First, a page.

As a company or a business grows larger and expands, it becomes increasingly necessary and essential to define an organizational structure that establishes the rules in terms of authority, policy making, responsibility and general communication throughout the organization. Put simply, these rules determine who’s in charge of whom, who take leadership and how do they interact with the rest of the company. Most commonly an organization takes up either a hierarchical (pyramid) structure or a non-hierarchical (flat) structure. Let’s explore the reasons why. Non-hierarchical
A ‘flat’ organization means that the organizational structure contains few or no levels of management between staff and their managers / overlords. In such a model all staff have an increased involvement in the decision-making process and collectively share responsibility for it, while minimizing the amount of supervision given to staff from management. Such a model is advantageous because it facilitates quick communication between employees while eliminating excess bureaucracy (and consequently eliminates the salaries of additional management).
While such a model may be advantageous for small organizations or those with an informal atmosphere (look at tech start-ups, smaller science and medical service companies for example), the model does need to be reconsidered for larger organizations as employees may have difficulty defining their specific role or ‘specialist function’ within the company, which can be more easily controlled with rigid hierarchical structuring. Often the situation in such structures is that friends of friends already work in the same environment and may end up stagnating the company’s long term growth by wasting time on maintaining the status quo and engaging in nepotism, often manifesting as lower qualified staff and in-fighting between employees. Large companies have succeeded in non-hierarchical models in the past and it shouldn’t be discouraged, however the implementation is often difficult, and may require ‘segmenting’ the company into smaller, easier to manage divisions responsible for specific functions. Hierarchical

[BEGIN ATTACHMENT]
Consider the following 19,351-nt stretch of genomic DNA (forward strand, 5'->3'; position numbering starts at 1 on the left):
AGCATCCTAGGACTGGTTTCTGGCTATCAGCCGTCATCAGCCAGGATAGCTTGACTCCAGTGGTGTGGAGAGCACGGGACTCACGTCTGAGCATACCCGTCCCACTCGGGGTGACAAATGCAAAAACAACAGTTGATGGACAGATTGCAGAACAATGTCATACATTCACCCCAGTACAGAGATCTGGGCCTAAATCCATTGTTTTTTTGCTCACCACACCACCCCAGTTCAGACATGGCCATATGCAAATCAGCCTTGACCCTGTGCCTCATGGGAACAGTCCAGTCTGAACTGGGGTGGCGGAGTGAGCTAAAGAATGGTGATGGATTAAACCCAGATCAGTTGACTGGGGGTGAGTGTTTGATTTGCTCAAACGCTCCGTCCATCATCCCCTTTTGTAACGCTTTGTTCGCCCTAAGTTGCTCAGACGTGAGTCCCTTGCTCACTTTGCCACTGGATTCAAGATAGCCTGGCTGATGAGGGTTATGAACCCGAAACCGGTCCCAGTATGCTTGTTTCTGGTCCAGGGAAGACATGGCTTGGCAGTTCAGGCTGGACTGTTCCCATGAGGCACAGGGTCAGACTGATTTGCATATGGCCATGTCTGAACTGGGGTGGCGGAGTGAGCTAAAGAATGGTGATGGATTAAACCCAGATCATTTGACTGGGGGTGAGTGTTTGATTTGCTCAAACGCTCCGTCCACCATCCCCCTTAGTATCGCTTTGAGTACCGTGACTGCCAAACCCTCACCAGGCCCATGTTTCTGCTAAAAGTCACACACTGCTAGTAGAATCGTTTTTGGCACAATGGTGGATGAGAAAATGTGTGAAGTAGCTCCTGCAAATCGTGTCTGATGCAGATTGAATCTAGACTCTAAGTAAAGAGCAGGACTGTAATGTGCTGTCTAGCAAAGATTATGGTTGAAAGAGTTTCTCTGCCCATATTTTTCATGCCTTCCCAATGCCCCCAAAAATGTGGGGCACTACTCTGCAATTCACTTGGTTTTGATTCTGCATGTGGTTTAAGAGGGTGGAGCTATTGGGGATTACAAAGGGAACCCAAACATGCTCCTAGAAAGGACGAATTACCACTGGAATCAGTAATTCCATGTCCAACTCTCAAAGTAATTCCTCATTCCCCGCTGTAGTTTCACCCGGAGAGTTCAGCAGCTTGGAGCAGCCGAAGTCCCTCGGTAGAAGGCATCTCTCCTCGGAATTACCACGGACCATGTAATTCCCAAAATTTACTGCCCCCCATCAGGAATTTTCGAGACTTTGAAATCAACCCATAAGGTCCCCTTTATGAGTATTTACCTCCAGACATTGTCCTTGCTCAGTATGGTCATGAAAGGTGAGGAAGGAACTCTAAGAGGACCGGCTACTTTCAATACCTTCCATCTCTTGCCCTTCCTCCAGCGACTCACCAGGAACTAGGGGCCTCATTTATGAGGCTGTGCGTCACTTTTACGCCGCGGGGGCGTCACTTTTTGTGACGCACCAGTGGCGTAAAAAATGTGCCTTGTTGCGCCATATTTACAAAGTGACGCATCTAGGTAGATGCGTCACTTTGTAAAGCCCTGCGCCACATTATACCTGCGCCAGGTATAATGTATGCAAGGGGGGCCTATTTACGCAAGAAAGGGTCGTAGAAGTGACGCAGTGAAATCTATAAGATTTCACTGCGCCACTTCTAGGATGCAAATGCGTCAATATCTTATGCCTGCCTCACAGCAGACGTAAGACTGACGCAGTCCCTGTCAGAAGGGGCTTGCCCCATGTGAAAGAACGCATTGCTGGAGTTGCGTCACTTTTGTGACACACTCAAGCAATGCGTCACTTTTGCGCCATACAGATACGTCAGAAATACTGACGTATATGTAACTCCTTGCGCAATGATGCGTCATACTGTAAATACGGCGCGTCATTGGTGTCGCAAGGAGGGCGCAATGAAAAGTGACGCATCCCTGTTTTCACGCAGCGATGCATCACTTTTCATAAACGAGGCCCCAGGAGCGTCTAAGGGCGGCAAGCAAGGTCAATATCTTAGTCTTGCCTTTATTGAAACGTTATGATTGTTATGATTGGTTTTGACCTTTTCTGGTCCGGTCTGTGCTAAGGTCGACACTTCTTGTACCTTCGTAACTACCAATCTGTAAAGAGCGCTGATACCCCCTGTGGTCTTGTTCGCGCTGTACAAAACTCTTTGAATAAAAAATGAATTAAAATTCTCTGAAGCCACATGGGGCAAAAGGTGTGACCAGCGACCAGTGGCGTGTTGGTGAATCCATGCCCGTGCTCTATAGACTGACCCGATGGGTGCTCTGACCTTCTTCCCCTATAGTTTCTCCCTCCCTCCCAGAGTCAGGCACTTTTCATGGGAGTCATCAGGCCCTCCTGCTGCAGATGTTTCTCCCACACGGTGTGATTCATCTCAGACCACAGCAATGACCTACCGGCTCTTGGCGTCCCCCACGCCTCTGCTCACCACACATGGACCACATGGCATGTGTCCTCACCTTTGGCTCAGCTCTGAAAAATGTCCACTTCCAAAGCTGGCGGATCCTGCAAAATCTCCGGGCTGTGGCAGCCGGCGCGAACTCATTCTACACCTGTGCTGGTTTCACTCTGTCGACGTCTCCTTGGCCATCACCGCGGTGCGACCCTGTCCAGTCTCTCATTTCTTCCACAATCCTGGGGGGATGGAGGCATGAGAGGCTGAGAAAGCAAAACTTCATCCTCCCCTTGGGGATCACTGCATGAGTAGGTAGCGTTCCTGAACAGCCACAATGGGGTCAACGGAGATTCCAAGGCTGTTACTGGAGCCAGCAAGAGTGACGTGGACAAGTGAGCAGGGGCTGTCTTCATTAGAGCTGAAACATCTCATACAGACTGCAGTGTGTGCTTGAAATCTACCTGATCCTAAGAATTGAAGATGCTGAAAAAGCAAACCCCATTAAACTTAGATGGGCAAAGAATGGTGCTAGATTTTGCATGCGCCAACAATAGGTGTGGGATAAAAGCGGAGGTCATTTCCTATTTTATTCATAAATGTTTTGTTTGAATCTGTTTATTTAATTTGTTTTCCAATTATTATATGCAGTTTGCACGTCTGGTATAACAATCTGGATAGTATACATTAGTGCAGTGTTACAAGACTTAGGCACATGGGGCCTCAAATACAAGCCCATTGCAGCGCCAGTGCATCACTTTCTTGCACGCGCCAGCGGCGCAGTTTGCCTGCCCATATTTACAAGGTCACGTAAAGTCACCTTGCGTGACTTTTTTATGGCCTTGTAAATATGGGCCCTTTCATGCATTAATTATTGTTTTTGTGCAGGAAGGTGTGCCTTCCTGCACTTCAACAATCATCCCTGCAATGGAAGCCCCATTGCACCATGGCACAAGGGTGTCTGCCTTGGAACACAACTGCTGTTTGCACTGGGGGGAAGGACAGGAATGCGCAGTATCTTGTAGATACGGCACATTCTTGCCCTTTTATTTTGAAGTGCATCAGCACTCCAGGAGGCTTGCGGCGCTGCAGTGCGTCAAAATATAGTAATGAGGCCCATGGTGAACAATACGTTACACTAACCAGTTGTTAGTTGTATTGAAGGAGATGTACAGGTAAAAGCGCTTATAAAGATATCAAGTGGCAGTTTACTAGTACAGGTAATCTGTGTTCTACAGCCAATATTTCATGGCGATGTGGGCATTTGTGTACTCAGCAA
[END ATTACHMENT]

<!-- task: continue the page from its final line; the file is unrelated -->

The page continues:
Colloquially referred to as a ‘pyramid structure’, a hierarchical organization follows the layout of - you guessed it - a pyramid. Starting from the CEO, every level below the CEO is subordinate to someone above them in the pyramid, with usually the staff level employees at the bottom of the pyramid. Such a model is advantageous since it does not suffer from ‘ambiguous’ leadership, since every employee knows who to report to. Such schemes are also useful for motivating employees to ascend the pyramid via promotions, which are often specific to the function of that employee, facilitating the creation of ‘specialists’ versus ‘generalists’ that can occur in flat-styled models of leadership. However, in such a model communication between departments may be hindered or even antagonized as departments may be in competition with each other rather than considering the growth of the company as a whole. Bureaucracy also inevitably increases (as do generous salaries to accommodate the increasing bureaucracy) and slows the decision making process, made by senior members of the executive board that enact sweeping changes to organizations and departments they may not individually understand, stunting growth all the same.
No leadership structure is perfect, but amongst the pros and cons of both models, strive to find a balance that helps your organization – rather than hinders it.
The Buddha said it best: “Know well what leads you forward and what holds you back, and choose the path that leads to wisdom.”
By: Alec Droujinine